Dave O'Connell

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Dave O'Connell

A Different View with Dave O’Connell

It must be the nicest thing that anyone could say about a friend on their passing, and the novelist Jilly Cooper wrote it about the former Sunday Times editor Harold Evans on his death last year.

“Harry died on Thursday at 5am (UK time), his heart perhaps only failing because he gave so much of it away.”

Because when all is said and done, your list of achievements – academic, sporting or stellar career – should pale into insignificance beside the way you treated your family, friends and colleagues.

We too often judge a person’s success or failure by the jobs they’ve held, the money they’ve made, the titles they hold – when the truth is none of that should determine your achievements as a person.

Even billionaires can grow to realise that eventually; just look at Bill and Melinda Gates – although recent events might make this a different picture in the future.

The former Apple golden couple have given close to $50 billion to charitable causes, including the eponymously named Bill & Melinda Gates Foundation, since 1994.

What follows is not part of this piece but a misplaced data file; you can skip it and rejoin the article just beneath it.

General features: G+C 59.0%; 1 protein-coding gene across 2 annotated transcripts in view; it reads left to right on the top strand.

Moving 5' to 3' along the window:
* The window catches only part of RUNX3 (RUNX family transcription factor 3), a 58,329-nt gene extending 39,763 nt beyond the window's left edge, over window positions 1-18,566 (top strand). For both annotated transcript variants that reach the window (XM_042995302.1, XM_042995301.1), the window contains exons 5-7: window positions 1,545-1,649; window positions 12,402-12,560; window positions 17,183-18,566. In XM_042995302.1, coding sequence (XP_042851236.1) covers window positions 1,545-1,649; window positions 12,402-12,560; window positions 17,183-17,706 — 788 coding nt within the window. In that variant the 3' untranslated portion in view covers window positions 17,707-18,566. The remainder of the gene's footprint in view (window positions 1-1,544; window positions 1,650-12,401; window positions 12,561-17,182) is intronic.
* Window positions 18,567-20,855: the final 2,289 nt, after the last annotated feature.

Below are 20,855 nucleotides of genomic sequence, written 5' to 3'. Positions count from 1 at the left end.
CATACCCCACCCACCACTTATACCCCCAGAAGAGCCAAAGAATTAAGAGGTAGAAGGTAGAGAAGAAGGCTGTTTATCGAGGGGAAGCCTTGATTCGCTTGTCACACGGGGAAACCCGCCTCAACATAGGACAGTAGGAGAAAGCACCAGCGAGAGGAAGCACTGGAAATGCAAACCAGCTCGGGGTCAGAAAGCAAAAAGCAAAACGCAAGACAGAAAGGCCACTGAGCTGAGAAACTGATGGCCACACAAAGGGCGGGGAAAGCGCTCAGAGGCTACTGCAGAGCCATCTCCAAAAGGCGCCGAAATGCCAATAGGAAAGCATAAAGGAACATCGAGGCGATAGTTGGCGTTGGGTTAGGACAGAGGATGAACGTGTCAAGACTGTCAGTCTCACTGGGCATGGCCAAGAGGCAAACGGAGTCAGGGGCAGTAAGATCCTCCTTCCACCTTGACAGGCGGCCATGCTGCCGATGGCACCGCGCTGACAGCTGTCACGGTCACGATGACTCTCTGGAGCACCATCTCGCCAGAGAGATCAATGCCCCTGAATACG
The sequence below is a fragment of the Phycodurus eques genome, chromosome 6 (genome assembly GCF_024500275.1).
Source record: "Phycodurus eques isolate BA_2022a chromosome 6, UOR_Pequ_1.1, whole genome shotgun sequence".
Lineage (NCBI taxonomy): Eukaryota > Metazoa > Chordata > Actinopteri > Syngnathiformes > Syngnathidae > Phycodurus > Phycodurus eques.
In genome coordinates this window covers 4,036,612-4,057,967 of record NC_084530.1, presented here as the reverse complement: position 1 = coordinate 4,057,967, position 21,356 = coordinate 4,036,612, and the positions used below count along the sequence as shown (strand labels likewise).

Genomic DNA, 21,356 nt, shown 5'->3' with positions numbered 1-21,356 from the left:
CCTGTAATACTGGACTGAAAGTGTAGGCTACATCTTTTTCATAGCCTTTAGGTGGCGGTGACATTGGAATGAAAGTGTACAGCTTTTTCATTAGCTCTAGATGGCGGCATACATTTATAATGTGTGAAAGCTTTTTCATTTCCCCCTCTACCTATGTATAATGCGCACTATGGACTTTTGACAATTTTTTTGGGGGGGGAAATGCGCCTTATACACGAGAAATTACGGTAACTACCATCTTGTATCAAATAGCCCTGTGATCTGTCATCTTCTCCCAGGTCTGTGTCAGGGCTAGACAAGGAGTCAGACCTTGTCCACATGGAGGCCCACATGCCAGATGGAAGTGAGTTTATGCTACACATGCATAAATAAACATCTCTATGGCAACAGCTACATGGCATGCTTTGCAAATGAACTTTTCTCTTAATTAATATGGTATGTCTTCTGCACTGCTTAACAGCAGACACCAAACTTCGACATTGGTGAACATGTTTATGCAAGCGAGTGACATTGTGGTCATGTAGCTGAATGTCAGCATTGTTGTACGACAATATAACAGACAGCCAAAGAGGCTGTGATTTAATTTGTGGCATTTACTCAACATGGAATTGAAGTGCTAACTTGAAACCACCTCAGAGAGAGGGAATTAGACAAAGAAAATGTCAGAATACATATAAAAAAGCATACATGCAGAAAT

In 2019 alone, the couple donated $589 million to charity, making them the seventh most philanthropic people that year. Whether they now give separately or collectively might be the question – but it seems most unlikely that they won’t give at all.

They’re alone in this world of billionaire philanthropists either; Elon Musk, founder of Tesla and one of the richest people in the world, has pledged $100m in prize money for technology that would best capture planet-heating carbon dioxide from the atmosphere.

And Jeff Bezos, the Amazon founder who tops the global rich list, has vowed to give out $10bn to worthy climate initiatives.

For more, read this week’s Connacht Tribune.

Connacht Tribune Digital Edition App

Download the Connacht Tribune Digital Edition App to access to Galway’s best-selling newspaper.

Click HERE to download it for iPhone and iPad from Apple’s App Store, or HERE to get the Android Version from Google Play.

Or purchase the Digital Edition for PC, Mac or Laptop from Pagesuite  HERE.

Get the Connacht Tribune Live app
The Connacht Tribune Live app is the home of everything that is happening in Galway City and county. It’s completely FREE and features all the latest news, sport and information on what’s on in your area. Click HERE to download it for iPhone and iPad from Apple’s App Store, or HERE to get the Android Version from Google Play.